Doncaster teen spared jail for cannabis factory worth thousands of pounds at family home

A generic picture of cannabis plants.

A generic picture of cannabis plants.

A teenager who was busted by police for developing a cannabis factory worth thousands of pounds at his family home has narrowly avoided being jailed.

A team of specialist police officers swooped to raid the home of 18-year-old Kyle Lowther in Walpole Close, Balby, and found nine mature cannabis plants along with seven bags of the Class B drug with a street value of around £7000.

Sheffield Crown Court heard that officers executed a search warrant on December 11 last year and found a sophisticated set up of lights, fans and tents used to grow the plants.

Brian Outhwaite, prosecuting, said officers had discovered five cannabis plants in one bedroom, four in another and seven bags of the drug in a third bedroom.

He said the total haul amounted to about 800g worth of cannabis.

Mr Outhwaite told the court Lowther was arrested at the scene and told police during interview that “they were his and his mother and brother had nothing to do with the plants.”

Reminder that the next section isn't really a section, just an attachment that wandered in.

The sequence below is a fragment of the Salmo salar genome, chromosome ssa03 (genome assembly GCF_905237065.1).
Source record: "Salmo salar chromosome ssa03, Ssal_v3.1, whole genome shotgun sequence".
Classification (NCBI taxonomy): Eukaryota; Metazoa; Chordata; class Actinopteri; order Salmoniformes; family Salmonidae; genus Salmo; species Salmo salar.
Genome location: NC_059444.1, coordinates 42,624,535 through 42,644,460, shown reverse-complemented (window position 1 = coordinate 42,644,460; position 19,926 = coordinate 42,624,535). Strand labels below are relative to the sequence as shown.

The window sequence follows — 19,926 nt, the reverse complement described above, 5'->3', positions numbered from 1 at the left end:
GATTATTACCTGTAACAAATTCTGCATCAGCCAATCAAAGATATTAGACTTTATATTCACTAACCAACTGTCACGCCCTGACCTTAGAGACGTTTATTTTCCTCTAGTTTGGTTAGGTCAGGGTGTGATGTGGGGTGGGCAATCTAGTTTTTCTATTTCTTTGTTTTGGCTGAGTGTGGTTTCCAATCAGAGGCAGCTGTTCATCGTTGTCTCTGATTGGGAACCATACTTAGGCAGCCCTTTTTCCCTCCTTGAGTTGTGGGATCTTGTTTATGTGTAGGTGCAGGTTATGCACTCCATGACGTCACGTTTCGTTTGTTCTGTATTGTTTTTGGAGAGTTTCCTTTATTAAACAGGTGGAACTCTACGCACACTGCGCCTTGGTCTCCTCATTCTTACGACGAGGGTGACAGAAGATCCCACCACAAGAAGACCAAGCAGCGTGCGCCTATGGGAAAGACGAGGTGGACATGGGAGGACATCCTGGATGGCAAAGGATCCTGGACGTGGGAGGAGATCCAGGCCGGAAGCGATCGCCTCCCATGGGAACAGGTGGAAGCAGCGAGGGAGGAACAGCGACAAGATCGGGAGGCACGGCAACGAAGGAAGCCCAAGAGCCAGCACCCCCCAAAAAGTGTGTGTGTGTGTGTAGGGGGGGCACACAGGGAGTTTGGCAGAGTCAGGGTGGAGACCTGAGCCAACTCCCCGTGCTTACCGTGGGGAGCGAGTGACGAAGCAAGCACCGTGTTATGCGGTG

Mr Outhwaite added that Lowther admitted he was a heavy cannabis user and grew the plans for his own consumption rather than to sell them to others.

He added that he could not explain why Lowther’s mother had not been charged with allowing cannabis to be grown on the premises.

Edward Moss, defending, said Lowther was using up to £60 worth of cannabis per day at the time of the raid.

He added that his client has shown “genuine remorse” for the offence and no longer uses cannabis.

Mr Moss said “he has shown some maturity” and has since turned over a new leaf and as of next week has a job interview with a bathroom and bedroom retailer. The court heard Lowther had two previous convictions for cannabis-related offences.

He pleaded guilty to cannabis production.

Judge Recorder Caroline Wigin imposed a three month jail term suspended for 12 months.

Lowther was also made to complete 200 hours unpaid community work supervised.

Recorder Wigin told him: “You grew this in your mum’s house and your mum was very lucky not to be prosecuted herself.

“You could have given your mum a criminal record.

“If you do this again you will go to prison and that will have a significant affect on your job prospects and indeed on the rest of your life.“